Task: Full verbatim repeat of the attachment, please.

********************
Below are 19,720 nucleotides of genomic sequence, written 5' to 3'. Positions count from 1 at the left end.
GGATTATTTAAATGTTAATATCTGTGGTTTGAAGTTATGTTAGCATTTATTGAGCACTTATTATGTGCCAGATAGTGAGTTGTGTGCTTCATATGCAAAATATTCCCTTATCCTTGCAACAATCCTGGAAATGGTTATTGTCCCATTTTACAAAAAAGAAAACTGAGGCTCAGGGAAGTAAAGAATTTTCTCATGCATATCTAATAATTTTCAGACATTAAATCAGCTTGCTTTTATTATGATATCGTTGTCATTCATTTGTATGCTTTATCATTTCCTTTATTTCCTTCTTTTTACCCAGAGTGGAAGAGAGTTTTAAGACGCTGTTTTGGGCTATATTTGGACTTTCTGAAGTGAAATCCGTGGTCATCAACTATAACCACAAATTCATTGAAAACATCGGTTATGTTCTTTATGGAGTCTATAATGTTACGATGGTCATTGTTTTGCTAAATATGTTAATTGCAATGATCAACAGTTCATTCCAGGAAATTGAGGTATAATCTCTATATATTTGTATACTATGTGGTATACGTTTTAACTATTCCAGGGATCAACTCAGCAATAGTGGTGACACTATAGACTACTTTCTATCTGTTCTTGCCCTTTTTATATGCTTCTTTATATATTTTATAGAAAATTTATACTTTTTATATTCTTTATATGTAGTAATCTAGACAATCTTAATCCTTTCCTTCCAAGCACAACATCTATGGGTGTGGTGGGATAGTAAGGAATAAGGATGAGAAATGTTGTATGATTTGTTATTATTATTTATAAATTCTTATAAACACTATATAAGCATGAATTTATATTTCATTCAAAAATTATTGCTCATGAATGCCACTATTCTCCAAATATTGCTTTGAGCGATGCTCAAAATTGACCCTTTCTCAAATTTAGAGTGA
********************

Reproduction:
Below are 19,720 nucleotides of genomic sequence, written 5' to 3'. Positions count from 1 at the left end.
GGATTATTTAAATGTTAATATCTGTGGTTTGAAGTTATGTTAGCATTTATTGAGCACTTATTATGTGCCAGATAGTGAGTTGTGTGCTTCATATGCAAAATATTCCCTTATCCTTGCAACAATCCTGGAAATGGTTATTGTCCCATTTTACAAAAAAGAAAACTGAGGCTCAGGGAAGTAAAGAATTTTCTCATGCATATCTAATAATTTTCAGACATTAAATCAGCTTGCTTTTATTATGATATCGTTGTCATTCATTTGTATGCTTTATCATTTCCTTTATTTCCTTCTTTTTACCCAGAGTGGAAGAGAGTTTTAAGACGCTGTTTTGGGCTATATTTGGACTTTCTGAAGTGAAATCCGTGGTCATCAACTATAACCACAAATTCATTGAAAACATCGGTTATGTTCTTTATGGAGTCTATAATGTTACGATGGTCATTGTTTTGCTAAATATGTTAATTGCAATGATCAACAGTTCATTCCAGGAAATTGAGGTATAATCTCTATATATTTGTATACTATGTGGTATACGTTTTAACTATTCCAGGGATCAACTCAGCAATAGTGGTGACACTATAGACTACTTTCTATCTGTTCTTGCCCTTTTTATATGCTTCTTTATATATTTTATAGAAAATTTATACTTTTTATATTCTTTATATGTAGTAATCTAGACAATCTTAATCCTTTCCTTCCAAGCACAACATCTATGGGTGTGGTGGGATAGTAAGGAATAAGGATGAGAAATGTTGTATGATTTGTTATTATTATTTATAAATTCTTATAAACACTATATAAGCATGAATTTATATTTCATTCAAAAATTATTGCTCATGAATGCCACTATTCTCCAAATATTGCTTTGAGCGATGCTCAAAATTGACCCTTTCTCAAATTTAGAGTGA